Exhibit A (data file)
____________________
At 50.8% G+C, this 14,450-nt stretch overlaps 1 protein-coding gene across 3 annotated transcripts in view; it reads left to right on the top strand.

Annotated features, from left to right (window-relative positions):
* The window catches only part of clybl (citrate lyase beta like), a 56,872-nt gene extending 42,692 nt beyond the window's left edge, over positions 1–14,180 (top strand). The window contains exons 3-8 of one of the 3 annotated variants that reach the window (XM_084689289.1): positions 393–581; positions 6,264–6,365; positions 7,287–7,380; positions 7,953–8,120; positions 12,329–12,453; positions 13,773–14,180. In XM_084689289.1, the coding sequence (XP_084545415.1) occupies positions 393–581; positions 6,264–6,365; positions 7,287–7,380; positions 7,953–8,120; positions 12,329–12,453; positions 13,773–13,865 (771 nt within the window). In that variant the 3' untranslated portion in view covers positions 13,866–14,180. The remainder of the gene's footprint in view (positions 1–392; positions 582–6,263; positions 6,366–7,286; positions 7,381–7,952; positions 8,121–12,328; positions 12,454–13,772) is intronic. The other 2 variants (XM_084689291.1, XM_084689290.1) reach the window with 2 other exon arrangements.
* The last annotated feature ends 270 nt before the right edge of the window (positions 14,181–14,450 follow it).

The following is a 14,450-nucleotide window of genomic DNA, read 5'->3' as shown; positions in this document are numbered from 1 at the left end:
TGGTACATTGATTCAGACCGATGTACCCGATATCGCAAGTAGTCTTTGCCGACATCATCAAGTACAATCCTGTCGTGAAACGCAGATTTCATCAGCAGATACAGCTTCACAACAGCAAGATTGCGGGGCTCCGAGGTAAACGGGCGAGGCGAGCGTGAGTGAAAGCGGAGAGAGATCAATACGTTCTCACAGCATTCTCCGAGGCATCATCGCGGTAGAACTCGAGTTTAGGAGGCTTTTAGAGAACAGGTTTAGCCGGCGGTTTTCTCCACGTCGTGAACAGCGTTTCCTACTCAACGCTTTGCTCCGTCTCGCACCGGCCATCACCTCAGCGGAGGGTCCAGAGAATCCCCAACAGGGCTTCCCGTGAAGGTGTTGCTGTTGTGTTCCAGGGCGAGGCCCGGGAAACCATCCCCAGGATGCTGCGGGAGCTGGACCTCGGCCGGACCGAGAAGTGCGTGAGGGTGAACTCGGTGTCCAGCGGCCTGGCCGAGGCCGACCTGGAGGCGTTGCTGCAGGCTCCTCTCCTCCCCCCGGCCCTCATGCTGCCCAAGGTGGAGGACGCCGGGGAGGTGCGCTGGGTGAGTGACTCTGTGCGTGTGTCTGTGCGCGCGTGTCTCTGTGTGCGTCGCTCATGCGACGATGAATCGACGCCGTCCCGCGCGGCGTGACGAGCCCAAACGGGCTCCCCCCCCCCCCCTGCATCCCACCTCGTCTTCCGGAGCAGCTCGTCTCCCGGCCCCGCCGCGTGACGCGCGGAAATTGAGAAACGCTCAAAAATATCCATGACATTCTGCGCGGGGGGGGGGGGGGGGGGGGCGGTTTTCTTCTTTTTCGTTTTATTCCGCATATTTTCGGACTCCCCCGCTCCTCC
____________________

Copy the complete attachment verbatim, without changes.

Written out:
At 50.8% G+C, this 14,450-nt stretch overlaps 1 protein-coding gene across 3 annotated transcripts in view; it reads left to right on the top strand.

Annotated features, from left to right (window-relative positions):
* The window catches only part of clybl (citrate lyase beta like), a 56,872-nt gene extending 42,692 nt beyond the window's left edge, over positions 1–14,180 (top strand). The window contains exons 3-8 of one of the 3 annotated variants that reach the window (XM_084689289.1): positions 393–581; positions 6,264–6,365; positions 7,287–7,380; positions 7,953–8,120; positions 12,329–12,453; positions 13,773–14,180. In XM_084689289.1, the coding sequence (XP_084545415.1) occupies positions 393–581; positions 6,264–6,365; positions 7,287–7,380; positions 7,953–8,120; positions 12,329–12,453; positions 13,773–13,865 (771 nt within the window). In that variant the 3' untranslated portion in view covers positions 13,866–14,180. The remainder of the gene's footprint in view (positions 1–392; positions 582–6,263; positions 6,366–7,286; positions 7,381–7,952; positions 8,121–12,328; positions 12,454–13,772) is intronic. The other 2 variants (XM_084689291.1, XM_084689290.1) reach the window with 2 other exon arrangements.
* The last annotated feature ends 270 nt before the right edge of the window (positions 14,181–14,450 follow it).

The following is a 14,450-nucleotide window of genomic DNA, read 5'->3' as shown; positions in this document are numbered from 1 at the left end:
TGGTACATTGATTCAGACCGATGTACCCGATATCGCAAGTAGTCTTTGCCGACATCATCAAGTACAATCCTGTCGTGAAACGCAGATTTCATCAGCAGATACAGCTTCACAACAGCAAGATTGCGGGGCTCCGAGGTAAACGGGCGAGGCGAGCGTGAGTGAAAGCGGAGAGAGATCAATACGTTCTCACAGCATTCTCCGAGGCATCATCGCGGTAGAACTCGAGTTTAGGAGGCTTTTAGAGAACAGGTTTAGCCGGCGGTTTTCTCCACGTCGTGAACAGCGTTTCCTACTCAACGCTTTGCTCCGTCTCGCACCGGCCATCACCTCAGCGGAGGGTCCAGAGAATCCCCAACAGGGCTTCCCGTGAAGGTGTTGCTGTTGTGTTCCAGGGCGAGGCCCGGGAAACCATCCCCAGGATGCTGCGGGAGCTGGACCTCGGCCGGACCGAGAAGTGCGTGAGGGTGAACTCGGTGTCCAGCGGCCTGGCCGAGGCCGACCTGGAGGCGTTGCTGCAGGCTCCTCTCCTCCCCCCGGCCCTCATGCTGCCCAAGGTGGAGGACGCCGGGGAGGTGCGCTGGGTGAGTGACTCTGTGCGTGTGTCTGTGCGCGCGTGTCTCTGTGTGCGTCGCTCATGCGACGATGAATCGACGCCGTCCCGCGCGGCGTGACGAGCCCAAACGGGCTCCCCCCCCCCCCCTGCATCCCACCTCGTCTTCCGGAGCAGCTCGTCTCCCGGCCCCGCCGCGTGACGCGCGGAAATTGAGAAACGCTCAAAAATATCCATGACATTCTGCGCGGGGGGGGGGGGGGGGGGGGCGGTTTTCTTCTTTTTCGTTTTATTCCGCATATTTTCGGACTCCCCCGCTCCTCC